The BTsync secret key looks like base32 (roughly A-Z and 0-9) and is 32 characters. That’s 160 bits of data. The Kademlia DHT network uses 128 bit keys, so perhaps 128 of those are used to search the DHT (and are thus public), leaving 32 bits for the secret key? That would obviously be absurd so hopefully I’ve misrepresented how their stuff works, but the point is I have a hard time seeing how to get something secure out of such a small blob of data.
Bittorrent’s Mainline DHT uses 160-bit keys, so that might explain the size of the secret key in BTSync.
Yeah, but hopefully not, as the key used to lookup stuff in the DHT is public – it’s sent to the DHT network, after all…
There was an effort to reverse engineer the bt sync protocol. It never got far.
Here’s some info:
and some code:
At least it did find out a few things about how the secret works. As far as I understood it the secret as such is just a random number. The forum article linked above explains how the read-only secret is generated from that.
What is BTSync share key (secret)
Well, from what I understand, it is nothing more than a GUID. It has nothing to do with privacy or security, since, in case of BTSync, it will be passed through their trackers and relays. Also, if you do not wish to let BT have any information about your shares/repos, and disable the BT trackers and relays, then the node discovery could be done either by using the DHT, or by using the “predefined hosts”. Predefined hosts are simply the host names/IPs:ports of the hosts on the list of predefined hosts that do have a physical copy of this share/repo. In case of BTSync, predefined hosts can not be used as general purpose trackers. That is, it MUST contain the physical copy of the share in order for you to discover the other nodes via then, which is the idea I do not particularly like.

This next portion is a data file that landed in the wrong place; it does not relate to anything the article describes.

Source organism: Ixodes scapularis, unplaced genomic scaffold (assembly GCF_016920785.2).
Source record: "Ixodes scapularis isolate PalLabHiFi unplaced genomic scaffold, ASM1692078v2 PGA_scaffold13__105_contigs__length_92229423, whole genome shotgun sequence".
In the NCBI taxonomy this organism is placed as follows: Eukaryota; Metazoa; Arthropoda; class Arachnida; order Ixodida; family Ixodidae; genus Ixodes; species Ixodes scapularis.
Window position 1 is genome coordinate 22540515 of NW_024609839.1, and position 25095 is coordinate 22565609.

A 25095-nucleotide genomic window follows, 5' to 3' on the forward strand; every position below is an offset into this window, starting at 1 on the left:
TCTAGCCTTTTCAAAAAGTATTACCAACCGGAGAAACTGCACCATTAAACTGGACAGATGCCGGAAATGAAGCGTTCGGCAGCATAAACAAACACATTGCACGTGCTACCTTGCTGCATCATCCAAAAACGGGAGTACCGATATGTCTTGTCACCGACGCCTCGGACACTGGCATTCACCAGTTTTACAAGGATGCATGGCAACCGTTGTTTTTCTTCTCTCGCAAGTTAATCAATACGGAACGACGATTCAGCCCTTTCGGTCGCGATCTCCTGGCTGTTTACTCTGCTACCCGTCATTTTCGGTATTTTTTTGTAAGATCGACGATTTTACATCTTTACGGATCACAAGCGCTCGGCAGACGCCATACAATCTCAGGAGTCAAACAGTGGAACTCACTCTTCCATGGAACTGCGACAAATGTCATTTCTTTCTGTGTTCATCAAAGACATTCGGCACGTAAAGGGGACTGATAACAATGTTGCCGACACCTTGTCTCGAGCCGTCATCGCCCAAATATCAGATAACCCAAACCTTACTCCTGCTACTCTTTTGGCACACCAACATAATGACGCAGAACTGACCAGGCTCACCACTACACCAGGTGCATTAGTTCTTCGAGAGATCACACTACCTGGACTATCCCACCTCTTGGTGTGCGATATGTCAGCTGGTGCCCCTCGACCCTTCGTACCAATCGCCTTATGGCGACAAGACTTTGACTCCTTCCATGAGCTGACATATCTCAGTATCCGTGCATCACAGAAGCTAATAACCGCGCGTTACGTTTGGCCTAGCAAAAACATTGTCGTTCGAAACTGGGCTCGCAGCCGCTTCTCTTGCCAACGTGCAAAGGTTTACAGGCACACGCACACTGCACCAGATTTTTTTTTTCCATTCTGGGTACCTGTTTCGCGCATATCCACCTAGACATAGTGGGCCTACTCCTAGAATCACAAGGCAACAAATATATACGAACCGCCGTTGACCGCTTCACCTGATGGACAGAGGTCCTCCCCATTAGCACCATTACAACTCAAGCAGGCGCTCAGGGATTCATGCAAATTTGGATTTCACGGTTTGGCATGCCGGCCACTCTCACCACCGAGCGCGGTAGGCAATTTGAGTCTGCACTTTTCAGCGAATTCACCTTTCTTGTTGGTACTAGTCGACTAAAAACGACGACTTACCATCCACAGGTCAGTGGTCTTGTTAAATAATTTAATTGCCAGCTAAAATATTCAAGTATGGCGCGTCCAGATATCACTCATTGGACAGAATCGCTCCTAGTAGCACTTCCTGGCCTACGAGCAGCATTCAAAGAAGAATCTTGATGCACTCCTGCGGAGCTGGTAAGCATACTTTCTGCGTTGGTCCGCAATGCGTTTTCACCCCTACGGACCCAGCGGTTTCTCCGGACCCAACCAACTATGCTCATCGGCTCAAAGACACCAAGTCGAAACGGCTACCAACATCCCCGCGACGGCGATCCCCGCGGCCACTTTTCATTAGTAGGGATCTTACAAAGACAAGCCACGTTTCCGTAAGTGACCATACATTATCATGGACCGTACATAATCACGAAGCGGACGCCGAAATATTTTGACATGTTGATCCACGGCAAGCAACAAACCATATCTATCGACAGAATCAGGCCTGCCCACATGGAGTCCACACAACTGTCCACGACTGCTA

It seems to me that predefined host should be a full equivalent of a tracker regardless of physical presence of the data of the share. But this is arguable. Because in that case those hosts may potentially have to carry way too much traffic and for the shares it does not even know about. But, on the other hand, since “predefined hosts” is per share option, you may simply be able to click on a checkbox in a repo edit screen that says “use as a tracker only”. In this case, no physical data of the share is needed and all the tracker functionality will be available. This means that predefined hosts can be used as trackers for only those shares they know about and not just for any arbitrary share, like in DHT. So, when you pass the share key and provide at least one predefined host for initial node discovery, it assumed that hosts knows about this share and has it on its list, even though it does not have to have a physical data of the share.
And, since DHT is public by definition and DHT netowork can be joined by anyone, it implies that the repo key isn’t even meant to be a “secret” of ANY kind. It is merely a truncated version of share ID “GUID”.
But, via this key you have a mechanism of identification of other nodes that carry this particular repo, again, either via DHT or “present hosts”.
So now, once you have that key, all you need is to specify the folder where this share is to be stored in order to create your node for this share.
Once you specify these things, then, if you have DHT enabled, the other nodes that carry this share and have DHT enabled also will respond to your requests to join the share. Alternatively, when distributing the share key you may also provide the information for the “guaranteed” shared hosts. One of them is enough to trigger the process.
Interestingly enough, if at least one node has DHT or “use predefined hosts” enabled and a new node comes it on the this share, it will provide you the list of all the known nodes on this share. That means that “predefined host” essentially functions as a tracker and it knows about all and any nodes on this share currently on line or were on line some time ago within your preset limit of time when you keep them on “seen list”.
Furthermore, any node also behaves like a tracker, if you can discover it. Meaning that upon request it provides the list of all the nodes on this share that it knows about.